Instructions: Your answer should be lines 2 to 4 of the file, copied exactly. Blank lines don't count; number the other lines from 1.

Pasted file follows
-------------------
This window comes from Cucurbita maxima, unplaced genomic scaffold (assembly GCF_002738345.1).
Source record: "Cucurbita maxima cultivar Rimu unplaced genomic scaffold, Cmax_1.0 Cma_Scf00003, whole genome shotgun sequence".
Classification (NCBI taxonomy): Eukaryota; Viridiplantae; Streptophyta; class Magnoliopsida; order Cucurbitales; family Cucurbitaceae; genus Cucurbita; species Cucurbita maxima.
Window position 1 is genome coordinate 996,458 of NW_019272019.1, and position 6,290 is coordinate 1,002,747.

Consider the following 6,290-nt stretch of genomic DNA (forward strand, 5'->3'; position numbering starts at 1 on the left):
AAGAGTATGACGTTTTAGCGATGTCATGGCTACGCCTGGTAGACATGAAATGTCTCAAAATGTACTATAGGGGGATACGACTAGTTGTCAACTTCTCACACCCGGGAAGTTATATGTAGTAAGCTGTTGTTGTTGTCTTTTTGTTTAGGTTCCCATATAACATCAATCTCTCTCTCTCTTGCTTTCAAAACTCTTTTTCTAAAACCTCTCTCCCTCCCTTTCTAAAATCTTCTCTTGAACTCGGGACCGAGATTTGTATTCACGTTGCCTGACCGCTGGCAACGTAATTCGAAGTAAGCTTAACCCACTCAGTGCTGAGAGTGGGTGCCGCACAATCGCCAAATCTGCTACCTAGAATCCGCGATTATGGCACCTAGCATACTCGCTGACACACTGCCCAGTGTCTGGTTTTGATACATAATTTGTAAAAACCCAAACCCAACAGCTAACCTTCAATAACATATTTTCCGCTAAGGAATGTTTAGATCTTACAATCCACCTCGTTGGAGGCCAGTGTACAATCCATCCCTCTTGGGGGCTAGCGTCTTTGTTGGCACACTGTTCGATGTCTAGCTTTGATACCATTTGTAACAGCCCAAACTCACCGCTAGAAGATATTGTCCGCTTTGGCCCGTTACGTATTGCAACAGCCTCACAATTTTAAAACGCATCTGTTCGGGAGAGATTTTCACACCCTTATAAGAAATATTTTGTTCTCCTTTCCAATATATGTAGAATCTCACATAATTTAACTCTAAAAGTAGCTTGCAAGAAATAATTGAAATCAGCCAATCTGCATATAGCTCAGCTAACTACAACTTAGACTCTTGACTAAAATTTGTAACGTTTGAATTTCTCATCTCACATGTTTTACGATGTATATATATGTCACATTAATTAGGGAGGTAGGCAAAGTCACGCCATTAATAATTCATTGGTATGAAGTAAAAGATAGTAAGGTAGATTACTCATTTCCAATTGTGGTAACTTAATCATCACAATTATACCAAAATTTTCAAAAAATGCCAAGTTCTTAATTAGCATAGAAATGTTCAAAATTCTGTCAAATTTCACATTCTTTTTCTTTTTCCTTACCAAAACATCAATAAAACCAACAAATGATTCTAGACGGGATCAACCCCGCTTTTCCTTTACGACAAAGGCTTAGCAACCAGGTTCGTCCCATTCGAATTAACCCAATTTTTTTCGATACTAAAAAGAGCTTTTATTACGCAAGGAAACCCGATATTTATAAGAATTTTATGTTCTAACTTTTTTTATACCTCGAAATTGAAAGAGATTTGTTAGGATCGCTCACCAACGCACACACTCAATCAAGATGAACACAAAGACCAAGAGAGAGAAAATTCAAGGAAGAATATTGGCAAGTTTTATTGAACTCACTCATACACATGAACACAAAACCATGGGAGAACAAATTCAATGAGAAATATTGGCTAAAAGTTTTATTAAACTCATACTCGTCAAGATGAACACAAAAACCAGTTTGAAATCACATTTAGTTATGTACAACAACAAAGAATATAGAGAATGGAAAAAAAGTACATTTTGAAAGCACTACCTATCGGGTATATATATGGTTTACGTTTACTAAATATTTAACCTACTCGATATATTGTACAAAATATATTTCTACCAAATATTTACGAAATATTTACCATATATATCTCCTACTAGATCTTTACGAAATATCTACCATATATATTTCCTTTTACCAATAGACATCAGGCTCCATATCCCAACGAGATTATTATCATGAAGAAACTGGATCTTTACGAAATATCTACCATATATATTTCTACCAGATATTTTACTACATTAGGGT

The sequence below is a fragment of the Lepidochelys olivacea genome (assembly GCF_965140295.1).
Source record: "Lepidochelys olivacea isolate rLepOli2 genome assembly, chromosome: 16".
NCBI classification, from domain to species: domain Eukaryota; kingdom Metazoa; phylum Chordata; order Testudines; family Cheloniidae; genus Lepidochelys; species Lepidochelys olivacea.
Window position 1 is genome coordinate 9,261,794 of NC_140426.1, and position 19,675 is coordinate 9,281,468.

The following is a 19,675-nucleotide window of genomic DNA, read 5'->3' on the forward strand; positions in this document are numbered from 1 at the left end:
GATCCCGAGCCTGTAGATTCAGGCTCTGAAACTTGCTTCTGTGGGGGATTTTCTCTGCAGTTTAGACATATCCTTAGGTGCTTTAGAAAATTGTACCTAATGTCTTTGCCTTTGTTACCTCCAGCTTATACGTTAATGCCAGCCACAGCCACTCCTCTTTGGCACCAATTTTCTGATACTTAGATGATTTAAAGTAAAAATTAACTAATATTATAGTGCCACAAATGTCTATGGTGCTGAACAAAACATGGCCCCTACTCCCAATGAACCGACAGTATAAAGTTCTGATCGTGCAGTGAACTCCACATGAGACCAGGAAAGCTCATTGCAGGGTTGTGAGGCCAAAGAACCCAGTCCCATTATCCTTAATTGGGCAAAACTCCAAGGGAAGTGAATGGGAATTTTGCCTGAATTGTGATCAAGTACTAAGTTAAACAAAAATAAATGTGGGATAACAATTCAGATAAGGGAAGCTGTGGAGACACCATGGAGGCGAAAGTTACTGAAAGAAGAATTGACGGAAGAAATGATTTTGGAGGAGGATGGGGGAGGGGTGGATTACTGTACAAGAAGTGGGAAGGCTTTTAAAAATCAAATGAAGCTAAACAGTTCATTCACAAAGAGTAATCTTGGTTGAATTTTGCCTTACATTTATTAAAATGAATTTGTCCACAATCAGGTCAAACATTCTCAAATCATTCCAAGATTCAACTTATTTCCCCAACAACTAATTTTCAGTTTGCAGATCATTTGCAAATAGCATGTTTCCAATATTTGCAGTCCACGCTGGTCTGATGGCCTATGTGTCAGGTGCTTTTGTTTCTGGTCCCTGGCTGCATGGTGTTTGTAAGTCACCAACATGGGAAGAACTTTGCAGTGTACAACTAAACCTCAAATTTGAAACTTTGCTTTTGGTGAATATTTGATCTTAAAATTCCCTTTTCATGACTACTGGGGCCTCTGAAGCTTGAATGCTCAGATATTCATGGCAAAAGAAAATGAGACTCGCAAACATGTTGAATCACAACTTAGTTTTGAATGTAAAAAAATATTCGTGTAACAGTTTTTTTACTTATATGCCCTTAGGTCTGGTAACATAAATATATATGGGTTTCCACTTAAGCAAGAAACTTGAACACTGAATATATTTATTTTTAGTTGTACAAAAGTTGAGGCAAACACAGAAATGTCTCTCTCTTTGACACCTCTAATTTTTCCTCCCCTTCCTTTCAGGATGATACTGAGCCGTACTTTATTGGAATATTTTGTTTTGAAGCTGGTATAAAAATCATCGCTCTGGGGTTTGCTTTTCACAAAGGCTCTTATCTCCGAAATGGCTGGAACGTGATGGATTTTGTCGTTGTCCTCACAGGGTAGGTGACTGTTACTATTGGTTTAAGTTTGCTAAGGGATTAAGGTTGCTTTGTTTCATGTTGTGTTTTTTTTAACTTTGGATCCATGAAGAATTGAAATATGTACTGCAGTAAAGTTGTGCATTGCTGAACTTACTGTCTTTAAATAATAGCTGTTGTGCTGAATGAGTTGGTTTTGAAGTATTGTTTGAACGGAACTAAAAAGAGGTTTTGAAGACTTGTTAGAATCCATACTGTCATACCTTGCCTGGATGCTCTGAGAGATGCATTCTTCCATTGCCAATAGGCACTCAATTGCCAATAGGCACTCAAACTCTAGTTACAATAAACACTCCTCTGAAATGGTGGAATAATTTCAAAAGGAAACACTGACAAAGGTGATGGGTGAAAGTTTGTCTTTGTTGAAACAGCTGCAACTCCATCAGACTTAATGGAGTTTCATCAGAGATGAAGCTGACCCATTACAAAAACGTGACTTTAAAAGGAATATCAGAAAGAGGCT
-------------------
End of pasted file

Source record: "Cucurbita maxima cultivar Rimu unplaced genomic scaffold, Cmax_1.0 Cma_Scf00003, whole genome shotgun sequence".
Classification (NCBI taxonomy): Eukaryota; Viridiplantae; Streptophyta; class Magnoliopsida; order Cucurbitales; family Cucurbitaceae; genus Cucurbita; species Cucurbita maxima.
Window position 1 is genome coordinate 996,458 of NW_019272019.1, and position 6,290 is coordinate 1,002,747.